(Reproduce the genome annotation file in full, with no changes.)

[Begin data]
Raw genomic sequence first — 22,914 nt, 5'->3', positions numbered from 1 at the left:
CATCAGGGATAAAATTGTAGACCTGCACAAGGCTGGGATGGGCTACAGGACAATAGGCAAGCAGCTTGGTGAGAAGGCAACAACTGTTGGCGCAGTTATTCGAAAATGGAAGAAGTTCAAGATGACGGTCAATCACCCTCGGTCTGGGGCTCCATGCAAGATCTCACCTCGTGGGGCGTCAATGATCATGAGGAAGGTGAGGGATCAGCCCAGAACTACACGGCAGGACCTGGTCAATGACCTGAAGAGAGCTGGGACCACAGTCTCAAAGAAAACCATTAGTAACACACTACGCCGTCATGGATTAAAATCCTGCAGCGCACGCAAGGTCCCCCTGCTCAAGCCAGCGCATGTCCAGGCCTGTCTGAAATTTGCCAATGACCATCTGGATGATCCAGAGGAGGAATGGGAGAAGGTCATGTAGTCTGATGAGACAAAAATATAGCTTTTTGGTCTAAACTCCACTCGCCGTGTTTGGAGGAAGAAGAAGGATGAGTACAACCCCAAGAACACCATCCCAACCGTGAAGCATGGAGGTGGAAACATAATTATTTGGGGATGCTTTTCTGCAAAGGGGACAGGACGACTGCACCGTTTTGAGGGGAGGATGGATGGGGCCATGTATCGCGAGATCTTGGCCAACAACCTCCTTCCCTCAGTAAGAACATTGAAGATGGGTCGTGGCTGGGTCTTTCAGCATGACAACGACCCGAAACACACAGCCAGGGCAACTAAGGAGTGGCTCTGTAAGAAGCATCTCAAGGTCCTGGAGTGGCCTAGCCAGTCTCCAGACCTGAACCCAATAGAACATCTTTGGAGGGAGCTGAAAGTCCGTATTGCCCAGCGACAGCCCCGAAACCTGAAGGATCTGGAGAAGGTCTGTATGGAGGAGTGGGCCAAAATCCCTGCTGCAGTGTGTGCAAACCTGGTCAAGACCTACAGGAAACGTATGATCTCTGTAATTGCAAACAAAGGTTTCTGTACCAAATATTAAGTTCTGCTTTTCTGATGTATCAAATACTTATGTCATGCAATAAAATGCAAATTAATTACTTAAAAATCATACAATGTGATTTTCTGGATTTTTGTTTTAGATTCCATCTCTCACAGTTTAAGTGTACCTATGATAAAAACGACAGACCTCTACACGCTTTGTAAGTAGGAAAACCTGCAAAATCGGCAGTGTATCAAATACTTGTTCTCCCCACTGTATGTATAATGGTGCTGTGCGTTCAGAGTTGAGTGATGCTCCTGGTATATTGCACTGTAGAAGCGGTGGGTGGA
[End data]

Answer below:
Raw genomic sequence first — 22,914 nt, 5'->3', positions numbered from 1 at the left:
CATCAGGGATAAAATTGTAGACCTGCACAAGGCTGGGATGGGCTACAGGACAATAGGCAAGCAGCTTGGTGAGAAGGCAACAACTGTTGGCGCAGTTATTCGAAAATGGAAGAAGTTCAAGATGACGGTCAATCACCCTCGGTCTGGGGCTCCATGCAAGATCTCACCTCGTGGGGCGTCAATGATCATGAGGAAGGTGAGGGATCAGCCCAGAACTACACGGCAGGACCTGGTCAATGACCTGAAGAGAGCTGGGACCACAGTCTCAAAGAAAACCATTAGTAACACACTACGCCGTCATGGATTAAAATCCTGCAGCGCACGCAAGGTCCCCCTGCTCAAGCCAGCGCATGTCCAGGCCTGTCTGAAATTTGCCAATGACCATCTGGATGATCCAGAGGAGGAATGGGAGAAGGTCATGTAGTCTGATGAGACAAAAATATAGCTTTTTGGTCTAAACTCCACTCGCCGTGTTTGGAGGAAGAAGAAGGATGAGTACAACCCCAAGAACACCATCCCAACCGTGAAGCATGGAGGTGGAAACATAATTATTTGGGGATGCTTTTCTGCAAAGGGGACAGGACGACTGCACCGTTTTGAGGGGAGGATGGATGGGGCCATGTATCGCGAGATCTTGGCCAACAACCTCCTTCCCTCAGTAAGAACATTGAAGATGGGTCGTGGCTGGGTCTTTCAGCATGACAACGACCCGAAACACACAGCCAGGGCAACTAAGGAGTGGCTCTGTAAGAAGCATCTCAAGGTCCTGGAGTGGCCTAGCCAGTCTCCAGACCTGAACCCAATAGAACATCTTTGGAGGGAGCTGAAAGTCCGTATTGCCCAGCGACAGCCCCGAAACCTGAAGGATCTGGAGAAGGTCTGTATGGAGGAGTGGGCCAAAATCCCTGCTGCAGTGTGTGCAAACCTGGTCAAGACCTACAGGAAACGTATGATCTCTGTAATTGCAAACAAAGGTTTCTGTACCAAATATTAAGTTCTGCTTTTCTGATGTATCAAATACTTATGTCATGCAATAAAATGCAAATTAATTACTTAAAAATCATACAATGTGATTTTCTGGATTTTTGTTTTAGATTCCATCTCTCACAGTTTAAGTGTACCTATGATAAAAACGACAGACCTCTACACGCTTTGTAAGTAGGAAAACCTGCAAAATCGGCAGTGTATCAAATACTTGTTCTCCCCACTGTATGTATAATGGTGCTGTGCGTTCAGAGTTGAGTGATGCTCCTGGTATATTGCACTGTAGAAGCGGTGGGTGGA